Motile invaded neutrophils in the small intestine of Toxoplasma gondii-infected mice reveal a potential mechanism for parasite spread

Janine L. Coombes, Brittany A. Charsar, Seong Ji Han, Joanna Halkias, Shiao Wei Chan, Anita A. Koshy, Boris Striepen, Ellen A. Robey

Research output: Contribution to journalArticle

71 Scopus citations


Toxoplasma gondii infection occurs through the oral route, but we lack important information about how the parasite interacts with the host immune system in the intestine.We used two-photon laserscanning microscopy in conjunction with a mouse model of oral T. gondii infection to address this issue. T. gondii established discrete foci of infection in the small intestine, eliciting the recruitment and transepithelial migration of neutrophils and inflammatory monocytes. Neutrophils accounted for a high proportion of actively invaded cells, and we provide evidence for a role for transmigrating neutrophils and other immune cells in the spread of T. gondii infection through the lumen of the intestine. Our data identify neutrophils as motile reservoirs of T. gondii infection and suggest a surprising retrograde pathway for parasite spread in the intestine.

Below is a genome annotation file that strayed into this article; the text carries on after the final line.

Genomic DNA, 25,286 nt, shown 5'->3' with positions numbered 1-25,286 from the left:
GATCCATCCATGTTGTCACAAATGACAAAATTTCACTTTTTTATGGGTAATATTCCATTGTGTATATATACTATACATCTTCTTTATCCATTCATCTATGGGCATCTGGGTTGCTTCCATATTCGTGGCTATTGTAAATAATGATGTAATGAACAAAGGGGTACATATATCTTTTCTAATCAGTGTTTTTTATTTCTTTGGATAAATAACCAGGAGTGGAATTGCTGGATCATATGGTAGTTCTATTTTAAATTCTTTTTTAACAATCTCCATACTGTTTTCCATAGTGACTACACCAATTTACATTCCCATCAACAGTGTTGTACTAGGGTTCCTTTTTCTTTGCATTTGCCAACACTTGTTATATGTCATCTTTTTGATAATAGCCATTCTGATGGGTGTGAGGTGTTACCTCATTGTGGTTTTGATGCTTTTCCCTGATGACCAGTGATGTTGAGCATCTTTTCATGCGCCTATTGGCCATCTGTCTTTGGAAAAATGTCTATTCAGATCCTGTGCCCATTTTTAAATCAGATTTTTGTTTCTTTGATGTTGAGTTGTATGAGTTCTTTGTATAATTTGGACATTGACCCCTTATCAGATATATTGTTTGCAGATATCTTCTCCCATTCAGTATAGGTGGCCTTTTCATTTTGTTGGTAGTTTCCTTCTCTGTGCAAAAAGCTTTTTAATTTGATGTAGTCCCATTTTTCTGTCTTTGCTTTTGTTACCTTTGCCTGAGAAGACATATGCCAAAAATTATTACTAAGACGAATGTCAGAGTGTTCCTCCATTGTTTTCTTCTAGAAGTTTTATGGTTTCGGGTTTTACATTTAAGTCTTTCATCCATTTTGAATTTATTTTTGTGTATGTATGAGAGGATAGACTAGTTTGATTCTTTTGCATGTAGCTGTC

Original languageEnglish (US)
Pages (from-to)E1913-E1922
JournalProceedings of the National Academy of Sciences of the United States of America
Issue number21
StatePublished - May 21 2013



  • Dynamic imaging
  • Gut
  • Mucosal immunology
  • Neutrophil motility

ASJC Scopus subject areas

  • General

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